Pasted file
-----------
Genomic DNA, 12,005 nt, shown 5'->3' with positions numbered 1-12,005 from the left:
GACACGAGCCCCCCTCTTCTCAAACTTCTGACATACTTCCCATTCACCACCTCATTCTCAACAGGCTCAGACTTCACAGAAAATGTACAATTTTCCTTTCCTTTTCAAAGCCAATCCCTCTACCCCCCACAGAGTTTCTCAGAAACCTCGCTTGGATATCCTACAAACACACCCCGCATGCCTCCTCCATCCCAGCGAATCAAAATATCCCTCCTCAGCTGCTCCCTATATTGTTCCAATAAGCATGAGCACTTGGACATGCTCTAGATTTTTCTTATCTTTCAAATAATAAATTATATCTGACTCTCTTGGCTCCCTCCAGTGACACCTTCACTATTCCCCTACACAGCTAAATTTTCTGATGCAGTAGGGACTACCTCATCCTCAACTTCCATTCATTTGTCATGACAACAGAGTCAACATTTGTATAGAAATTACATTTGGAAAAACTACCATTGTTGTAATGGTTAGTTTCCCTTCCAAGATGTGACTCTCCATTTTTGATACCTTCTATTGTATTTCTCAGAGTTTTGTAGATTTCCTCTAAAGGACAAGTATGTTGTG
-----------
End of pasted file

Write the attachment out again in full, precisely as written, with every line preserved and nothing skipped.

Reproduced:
Genomic DNA, 12,005 nt, shown 5'->3' with positions numbered 1-12,005 from the left:
GACACGAGCCCCCCTCTTCTCAAACTTCTGACATACTTCCCATTCACCACCTCATTCTCAACAGGCTCAGACTTCACAGAAAATGTACAATTTTCCTTTCCTTTTCAAAGCCAATCCCTCTACCCCCCACAGAGTTTCTCAGAAACCTCGCTTGGATATCCTACAAACACACCCCGCATGCCTCCTCCATCCCAGCGAATCAAAATATCCCTCCTCAGCTGCTCCCTATATTGTTCCAATAAGCATGAGCACTTGGACATGCTCTAGATTTTTCTTATCTTTCAAATAATAAATTATATCTGACTCTCTTGGCTCCCTCCAGTGACACCTTCACTATTCCCCTACACAGCTAAATTTTCTGATGCAGTAGGGACTACCTCATCCTCAACTTCCATTCATTTGTCATGACAACAGAGTCAACATTTGTATAGAAATTACATTTGGAAAAACTACCATTGTTGTAATGGTTAGTTTCCCTTCCAAGATGTGACTCTCCATTTTTGATACCTTCTATTGTATTTCTCAGAGTTTTGTAGATTTCCTCTAAAGGACAAGTATGTTGTG